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CCF logging expected to have minor impacts on Cheakamus Crossing

Cheakamus Residents could see traffic delays



Logging work proposed for 2016 in the Cheakamus Community Forest (CCF) is expected to have minor impacts on traffic and trail access for residents of Cheakamus Crossing.

Harvesting plans were presented at an open house on Monday, Feb. 1, and they include a proposal to log 8,100m3 of forest in Cheakamus Block 16, a 22-hecatre area located southwest of the Cheakamus Crossing quarry. Road building for the site, which will include minor improvements to Jane Lakes Road, is predicted to begin in March. Harvesting will likely span April and May, with hauling expected to take place over approximately 15 days in May and June. Up to 12 truckloads are expected per day.

The impact on traffic during that time will be minimal, said CCF operations manager Tom Cole.

"There's no reason why we need to restrict (traffic to the area)," he said.

Work is also currently underway to mitigate issues with residents and recreationalists who use Jane Lakes Road to access the Sea to Sky Trail and other mountain bike trails. Wildfire thinning near harvest areas or along main access routes may require temporary closures, although efforts will be made to schedule them in the late fall or early winter to minimize disruptions.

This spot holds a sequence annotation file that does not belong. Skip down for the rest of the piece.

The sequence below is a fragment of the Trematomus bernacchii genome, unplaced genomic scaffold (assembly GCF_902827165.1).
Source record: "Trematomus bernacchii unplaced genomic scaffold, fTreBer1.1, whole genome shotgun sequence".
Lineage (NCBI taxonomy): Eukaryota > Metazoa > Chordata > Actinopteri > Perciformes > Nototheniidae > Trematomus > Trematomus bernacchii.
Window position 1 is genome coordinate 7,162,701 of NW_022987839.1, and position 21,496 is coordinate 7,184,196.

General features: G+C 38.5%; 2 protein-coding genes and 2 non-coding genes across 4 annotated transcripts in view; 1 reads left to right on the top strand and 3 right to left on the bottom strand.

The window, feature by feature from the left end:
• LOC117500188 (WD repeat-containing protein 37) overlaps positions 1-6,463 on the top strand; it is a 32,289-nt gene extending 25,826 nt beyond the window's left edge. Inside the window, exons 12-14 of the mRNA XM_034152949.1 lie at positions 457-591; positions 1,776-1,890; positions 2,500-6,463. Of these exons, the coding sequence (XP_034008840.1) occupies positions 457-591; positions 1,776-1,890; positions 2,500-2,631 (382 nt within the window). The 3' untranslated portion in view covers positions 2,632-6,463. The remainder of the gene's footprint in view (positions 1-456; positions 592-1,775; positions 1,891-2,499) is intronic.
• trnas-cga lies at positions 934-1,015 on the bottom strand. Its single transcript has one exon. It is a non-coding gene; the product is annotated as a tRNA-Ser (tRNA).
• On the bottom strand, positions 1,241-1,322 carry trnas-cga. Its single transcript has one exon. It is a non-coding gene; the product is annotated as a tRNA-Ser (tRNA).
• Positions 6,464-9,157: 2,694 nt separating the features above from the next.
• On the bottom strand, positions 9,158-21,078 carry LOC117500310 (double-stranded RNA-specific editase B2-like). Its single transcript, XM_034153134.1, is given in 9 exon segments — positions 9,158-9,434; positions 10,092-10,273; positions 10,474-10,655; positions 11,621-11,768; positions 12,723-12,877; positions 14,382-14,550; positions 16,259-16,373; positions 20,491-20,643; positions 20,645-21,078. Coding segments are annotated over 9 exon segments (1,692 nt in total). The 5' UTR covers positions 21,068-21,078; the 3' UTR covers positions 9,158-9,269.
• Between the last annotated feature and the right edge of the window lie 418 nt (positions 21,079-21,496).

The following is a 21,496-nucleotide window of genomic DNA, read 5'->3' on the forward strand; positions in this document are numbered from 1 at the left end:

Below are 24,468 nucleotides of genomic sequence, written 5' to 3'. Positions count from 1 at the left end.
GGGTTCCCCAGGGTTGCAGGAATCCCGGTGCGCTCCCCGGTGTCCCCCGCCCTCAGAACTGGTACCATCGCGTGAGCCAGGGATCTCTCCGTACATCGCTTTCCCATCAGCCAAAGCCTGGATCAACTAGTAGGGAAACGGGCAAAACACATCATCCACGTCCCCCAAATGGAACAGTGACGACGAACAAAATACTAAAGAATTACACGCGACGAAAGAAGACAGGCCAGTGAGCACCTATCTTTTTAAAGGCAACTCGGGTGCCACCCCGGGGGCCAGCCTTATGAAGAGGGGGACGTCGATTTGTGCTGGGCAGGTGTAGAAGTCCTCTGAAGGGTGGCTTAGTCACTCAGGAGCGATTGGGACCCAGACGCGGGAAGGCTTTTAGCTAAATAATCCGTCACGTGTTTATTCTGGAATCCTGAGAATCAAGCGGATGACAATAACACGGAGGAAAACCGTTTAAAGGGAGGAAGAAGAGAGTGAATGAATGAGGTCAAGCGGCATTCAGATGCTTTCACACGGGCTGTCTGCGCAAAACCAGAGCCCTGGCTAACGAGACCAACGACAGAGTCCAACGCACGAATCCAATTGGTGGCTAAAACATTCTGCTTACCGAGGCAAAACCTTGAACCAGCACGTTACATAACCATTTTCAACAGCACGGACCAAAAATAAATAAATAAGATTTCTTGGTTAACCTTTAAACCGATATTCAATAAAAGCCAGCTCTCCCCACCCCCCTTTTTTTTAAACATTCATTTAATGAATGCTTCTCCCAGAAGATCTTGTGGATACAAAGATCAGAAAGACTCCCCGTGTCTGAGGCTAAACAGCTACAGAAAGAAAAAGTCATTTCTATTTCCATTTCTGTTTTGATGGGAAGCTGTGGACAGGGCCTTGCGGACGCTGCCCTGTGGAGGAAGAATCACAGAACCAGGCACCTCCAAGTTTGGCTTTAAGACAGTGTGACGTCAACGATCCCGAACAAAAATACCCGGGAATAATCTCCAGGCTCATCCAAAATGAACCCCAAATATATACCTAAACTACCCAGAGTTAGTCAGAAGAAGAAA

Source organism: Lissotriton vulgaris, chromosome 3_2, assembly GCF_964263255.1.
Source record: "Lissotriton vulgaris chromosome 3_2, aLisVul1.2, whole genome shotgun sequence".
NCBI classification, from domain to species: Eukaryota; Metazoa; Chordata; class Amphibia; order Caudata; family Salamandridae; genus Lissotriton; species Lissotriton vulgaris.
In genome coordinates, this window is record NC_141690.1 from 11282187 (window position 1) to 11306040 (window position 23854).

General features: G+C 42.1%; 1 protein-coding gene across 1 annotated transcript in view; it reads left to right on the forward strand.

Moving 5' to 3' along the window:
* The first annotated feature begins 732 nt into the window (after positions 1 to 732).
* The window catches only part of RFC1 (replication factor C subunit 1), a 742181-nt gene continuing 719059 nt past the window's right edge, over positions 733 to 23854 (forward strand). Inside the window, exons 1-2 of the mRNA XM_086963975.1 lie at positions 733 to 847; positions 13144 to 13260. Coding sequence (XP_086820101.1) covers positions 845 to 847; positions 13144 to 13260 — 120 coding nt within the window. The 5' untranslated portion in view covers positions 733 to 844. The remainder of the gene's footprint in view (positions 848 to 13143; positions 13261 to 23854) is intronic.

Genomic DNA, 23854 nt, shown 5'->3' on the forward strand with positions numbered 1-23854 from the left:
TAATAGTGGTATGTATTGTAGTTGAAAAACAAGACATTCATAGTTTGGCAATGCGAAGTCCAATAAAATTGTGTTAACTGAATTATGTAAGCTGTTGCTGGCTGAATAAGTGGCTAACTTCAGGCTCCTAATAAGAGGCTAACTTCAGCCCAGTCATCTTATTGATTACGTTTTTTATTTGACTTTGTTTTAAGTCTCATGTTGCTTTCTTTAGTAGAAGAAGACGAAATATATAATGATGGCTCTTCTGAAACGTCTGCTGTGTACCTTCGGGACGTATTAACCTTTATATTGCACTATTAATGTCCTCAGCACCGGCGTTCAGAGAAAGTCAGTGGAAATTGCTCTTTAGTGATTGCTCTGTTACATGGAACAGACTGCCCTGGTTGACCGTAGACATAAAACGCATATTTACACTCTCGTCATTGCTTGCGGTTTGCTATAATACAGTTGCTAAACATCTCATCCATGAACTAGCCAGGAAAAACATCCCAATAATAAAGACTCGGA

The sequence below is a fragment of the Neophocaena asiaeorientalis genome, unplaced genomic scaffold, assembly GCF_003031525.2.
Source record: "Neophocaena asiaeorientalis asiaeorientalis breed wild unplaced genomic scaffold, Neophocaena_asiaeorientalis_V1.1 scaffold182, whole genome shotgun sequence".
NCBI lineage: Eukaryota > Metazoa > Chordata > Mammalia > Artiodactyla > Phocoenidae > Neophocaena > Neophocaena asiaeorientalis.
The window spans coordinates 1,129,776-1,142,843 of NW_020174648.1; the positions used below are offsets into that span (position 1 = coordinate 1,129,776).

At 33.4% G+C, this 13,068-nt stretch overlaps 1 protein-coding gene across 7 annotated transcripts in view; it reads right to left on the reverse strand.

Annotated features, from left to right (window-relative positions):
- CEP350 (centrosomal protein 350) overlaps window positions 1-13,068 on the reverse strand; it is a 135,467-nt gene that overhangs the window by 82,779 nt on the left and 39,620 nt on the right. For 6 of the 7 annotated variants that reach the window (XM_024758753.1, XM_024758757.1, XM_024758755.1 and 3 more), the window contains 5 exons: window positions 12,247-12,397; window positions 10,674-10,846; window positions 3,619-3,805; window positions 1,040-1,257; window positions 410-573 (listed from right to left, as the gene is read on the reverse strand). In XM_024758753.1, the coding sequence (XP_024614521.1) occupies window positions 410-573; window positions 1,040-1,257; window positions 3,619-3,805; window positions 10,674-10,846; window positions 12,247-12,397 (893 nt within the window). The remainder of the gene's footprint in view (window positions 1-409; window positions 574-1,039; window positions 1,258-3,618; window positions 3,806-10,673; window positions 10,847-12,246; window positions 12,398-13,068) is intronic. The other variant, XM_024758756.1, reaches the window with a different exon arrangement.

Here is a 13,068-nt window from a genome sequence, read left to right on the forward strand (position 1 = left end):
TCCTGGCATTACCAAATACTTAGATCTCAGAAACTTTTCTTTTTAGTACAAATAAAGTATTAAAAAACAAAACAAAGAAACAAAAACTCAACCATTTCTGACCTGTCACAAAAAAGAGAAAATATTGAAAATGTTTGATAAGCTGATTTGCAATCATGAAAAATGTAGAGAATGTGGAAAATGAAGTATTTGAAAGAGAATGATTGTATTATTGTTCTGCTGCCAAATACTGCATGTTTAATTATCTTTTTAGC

"We'll have to make sure those connections out to the road are well signed," Cole noted. "It should be very manageable."

Cheakamus Crossing resident and mountain biker Trevor Burton, who was in attendance at Monday's meeting, is confident the work won't cause undue headaches for the neighbourhood.

"I have minor concerns and I think they'll all be well managed and taken care of," he said. "I don't see it being an issue."

There's also potential to create a Jane Lakes Recreation Road Loop, as well as make upgrades to other Forest Service Roads in the CCF that would ideally improve access to recreational areas.

"Once we move beyond Block 16, there's hope we can integrate (the Whistler Off Road Cycling Association) and see a benefit to having upgraded roads that can get you up onto the plateau where (bikers) might be able to take in a feature," Cole said.

For more information, visit

To learn more about the long-term harvesting plans in the CCF discussed at this week's open house, pick up next Thursday's issue of Pique or go online to

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